Limited English Proficiency (LEP) Baseline Report
Executive Order 13166 "Improving Access to Services for Persons with Limited English Proficiency" requires all recipients of federal funds to provide meaningful access to persons who are limited in their English proficiency (LEP). The United States (U.S.) Department of Justice defines LEP individuals as those "who do not speak English as their primary language and who have a limited ability to read, write, speak, or understand English" (67 FR 41459). Data about LEP populations was gathered in the U.S. Census 2000. For data analysis purposes, the Census divides the states of the United States into counties, divides counties into tracts and divides tracts into block groups.
Within area block groups, Census data record the presence of persons who describe their ability to speak English as less than "Very Well." The table below shows the percentages of adults who speak English less than "Very Well" by language category. Additionally, 1,374 households or 33.8% of households within area block groups reported to the Census that their household was linguistically isolated, meaning that all household members over the age of fourteen had at least some difficulty with English. Thus, Census data indicate the presence of LEP populations.
Table. Census Data: Percent of Adult Speakers Who Speak English Less than Very Well*
|Census Geographies||Total Adult Population||Percent of Adult Speakers Who Speak English Less than Very Well|
|Spanish Language Speakers||Other Indo European Language Speakers||Asian and Pacific Island Language Speakers||Other Language Speakers|
|Los Angeles city||2,716,259||25.1%||3.2%||5.1%||0.6%|
|Los Angeles County
Data Source: United States Census 2000 (Table P19) as of February 9, 2008 for persons age 18 and older.
* The data on ability to speak English represent the Census respondent's own perception about his ability to speak English (United States Census 2000 Metadata).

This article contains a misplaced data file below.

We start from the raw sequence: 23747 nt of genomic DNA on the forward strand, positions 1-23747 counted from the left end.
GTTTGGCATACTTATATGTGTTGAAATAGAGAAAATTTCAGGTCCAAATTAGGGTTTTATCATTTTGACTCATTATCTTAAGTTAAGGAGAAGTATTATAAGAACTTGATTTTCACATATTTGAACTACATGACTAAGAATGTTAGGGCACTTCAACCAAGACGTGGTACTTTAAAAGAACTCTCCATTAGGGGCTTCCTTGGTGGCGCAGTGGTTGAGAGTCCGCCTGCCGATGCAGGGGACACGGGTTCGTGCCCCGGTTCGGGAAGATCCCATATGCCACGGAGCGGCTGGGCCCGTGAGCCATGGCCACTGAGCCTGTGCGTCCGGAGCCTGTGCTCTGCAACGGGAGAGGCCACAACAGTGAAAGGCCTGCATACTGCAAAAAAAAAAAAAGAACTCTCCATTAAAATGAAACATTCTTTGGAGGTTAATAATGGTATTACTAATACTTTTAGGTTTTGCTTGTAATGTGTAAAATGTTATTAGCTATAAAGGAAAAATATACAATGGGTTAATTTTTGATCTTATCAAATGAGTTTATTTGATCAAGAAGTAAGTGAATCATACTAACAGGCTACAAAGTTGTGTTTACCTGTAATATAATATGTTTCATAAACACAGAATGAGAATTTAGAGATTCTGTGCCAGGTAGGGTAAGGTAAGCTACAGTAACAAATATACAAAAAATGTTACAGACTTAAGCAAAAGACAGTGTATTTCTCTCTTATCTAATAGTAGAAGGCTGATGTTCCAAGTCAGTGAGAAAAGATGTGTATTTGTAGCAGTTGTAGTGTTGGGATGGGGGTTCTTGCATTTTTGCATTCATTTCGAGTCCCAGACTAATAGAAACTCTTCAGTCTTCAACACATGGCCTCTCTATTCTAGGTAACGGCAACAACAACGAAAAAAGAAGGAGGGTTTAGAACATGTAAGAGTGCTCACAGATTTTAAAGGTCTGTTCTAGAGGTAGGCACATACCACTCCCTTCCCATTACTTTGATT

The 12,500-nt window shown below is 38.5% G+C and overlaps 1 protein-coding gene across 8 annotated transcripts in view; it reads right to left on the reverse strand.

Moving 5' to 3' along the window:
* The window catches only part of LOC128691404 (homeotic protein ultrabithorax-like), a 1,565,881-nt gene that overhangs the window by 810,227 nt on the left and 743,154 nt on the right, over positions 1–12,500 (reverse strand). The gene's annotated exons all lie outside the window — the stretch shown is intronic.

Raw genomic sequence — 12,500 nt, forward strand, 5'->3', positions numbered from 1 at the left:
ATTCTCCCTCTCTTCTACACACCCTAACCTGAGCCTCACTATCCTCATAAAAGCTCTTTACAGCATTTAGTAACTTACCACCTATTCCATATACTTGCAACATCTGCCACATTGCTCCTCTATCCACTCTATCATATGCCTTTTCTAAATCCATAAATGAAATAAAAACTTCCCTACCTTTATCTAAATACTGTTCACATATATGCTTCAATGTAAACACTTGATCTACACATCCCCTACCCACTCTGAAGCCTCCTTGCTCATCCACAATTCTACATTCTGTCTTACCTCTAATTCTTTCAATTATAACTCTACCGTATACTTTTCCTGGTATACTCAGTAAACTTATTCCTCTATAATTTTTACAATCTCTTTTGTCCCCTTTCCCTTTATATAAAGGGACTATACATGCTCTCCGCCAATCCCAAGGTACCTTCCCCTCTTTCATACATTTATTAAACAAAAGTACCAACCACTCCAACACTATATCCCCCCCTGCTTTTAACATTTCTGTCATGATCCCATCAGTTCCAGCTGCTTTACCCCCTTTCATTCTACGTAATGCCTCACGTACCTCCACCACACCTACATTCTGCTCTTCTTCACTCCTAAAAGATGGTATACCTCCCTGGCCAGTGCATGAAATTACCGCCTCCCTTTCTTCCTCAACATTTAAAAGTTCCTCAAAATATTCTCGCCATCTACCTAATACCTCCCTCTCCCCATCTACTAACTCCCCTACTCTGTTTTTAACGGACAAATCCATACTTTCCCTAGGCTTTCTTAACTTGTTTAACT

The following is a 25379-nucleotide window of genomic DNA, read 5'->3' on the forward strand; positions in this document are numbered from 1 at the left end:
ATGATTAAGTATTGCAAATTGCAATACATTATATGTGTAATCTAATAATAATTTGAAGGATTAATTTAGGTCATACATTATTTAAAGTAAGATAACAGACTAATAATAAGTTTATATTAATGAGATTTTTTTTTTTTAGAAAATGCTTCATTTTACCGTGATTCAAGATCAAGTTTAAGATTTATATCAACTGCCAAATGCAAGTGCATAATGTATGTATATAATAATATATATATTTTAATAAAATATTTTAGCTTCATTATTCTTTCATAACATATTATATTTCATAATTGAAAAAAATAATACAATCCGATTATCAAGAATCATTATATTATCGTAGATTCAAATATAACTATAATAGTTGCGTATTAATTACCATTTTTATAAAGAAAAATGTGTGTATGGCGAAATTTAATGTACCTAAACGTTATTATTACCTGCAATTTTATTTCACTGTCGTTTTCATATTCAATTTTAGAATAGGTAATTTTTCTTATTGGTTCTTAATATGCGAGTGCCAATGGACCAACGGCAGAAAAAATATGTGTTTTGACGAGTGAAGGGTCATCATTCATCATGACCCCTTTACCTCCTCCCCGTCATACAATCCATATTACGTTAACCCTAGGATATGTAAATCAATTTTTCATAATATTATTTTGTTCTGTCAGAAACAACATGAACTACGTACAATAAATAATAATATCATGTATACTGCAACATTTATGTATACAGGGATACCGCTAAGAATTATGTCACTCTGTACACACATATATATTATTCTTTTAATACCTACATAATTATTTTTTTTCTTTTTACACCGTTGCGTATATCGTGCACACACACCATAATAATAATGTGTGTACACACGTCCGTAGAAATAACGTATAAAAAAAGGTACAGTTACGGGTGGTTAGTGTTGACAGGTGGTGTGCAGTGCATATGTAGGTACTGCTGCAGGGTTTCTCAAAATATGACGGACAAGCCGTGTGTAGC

Since LEP is partially defined as a limited ability to read and write English, literacy data were also consulted. Indirect literacy estimates for adults were calculated by the National Center for Education Statistics based on 2003 survey data for states and counties. The percentage of adults who lack basic prose literacy skills for Los Angeles County and California are 18% and 19% respectively.1 While literacy estimates do not differentiate between low literate English speakers and low literate LEP populations, literacy data should be considered along with other LEP indicators in determining how to best provide access to LEP populations.
To supplement Census and literacy data, area school district (ISD) data were consulted for indicators of LEP populations. School districts collect data on the number of English Language Learners as defined by each state's Department of Education and migrant students as defined in 34 CFR 200.81(d). For school year 2005-06, LOS ANGELES UNIFIED reported 40.4% of students as English Language Learners and 0.6% as migrant students. In conclusion, the data indicate the likelihood of LEP populations in the area.
To determine the languages of the LEP populations, Census data were consulted for project area tracts. The table below details the top five languages spoken by the total adult population (LEP and non-LEP) for each tract.
Table. Census Data: Top Five Languages Spoken by the Adult Population
|Census Geographies||Language 1||Language 2||Language 3||Language 4||Language 5|
Data Source: United States Census 2000 (Table PCT10) as of February 9, 2008.
Therefore, the block groups data indicate the presence of a Spanish language group that exceeds the Department of Justice's Safe Harbor threshold of 5% or 1,000 persons. In accordance with the Safe Harbor provisions, written translations of vital documents will be provided for the LEP language group in addition to other measures assuring meaningful access. These other measures include [enter any measures to be taken to ensure meaningful access]. Thus, the requirements of Executive Order 13166 appear to be satisfied.
1. See http://nces.ed.gov/naal/estimates/Cautions.aspx for general cautions about indirect literacy estimates.
- "Improving Access to Services for Persons with Limited English Proficiency," 3 Code of Federal Regulations 13166. 2001 ed.
- "Guidance to Federal Financial Assistance Recipients Regarding Title VI Prohibition Against National Origin Discrimination Affecting Limited English Proficient Persons," 67 Federal Register 117 (18 June 2002), pp. 41459.
- U.S. Bureau of the Census. Census 2000: Summary File 3. Washington: The Bureau, 2008.
- National Center for Education Statistics. "State & County Estimates of Low Literacy." National Assessment of Adult Literacy. 2009. http://nces.ed.gov/naal/estimates/Index.aspx.
- National Center for Education Statistics. Common Core of Data. Washington: NCES.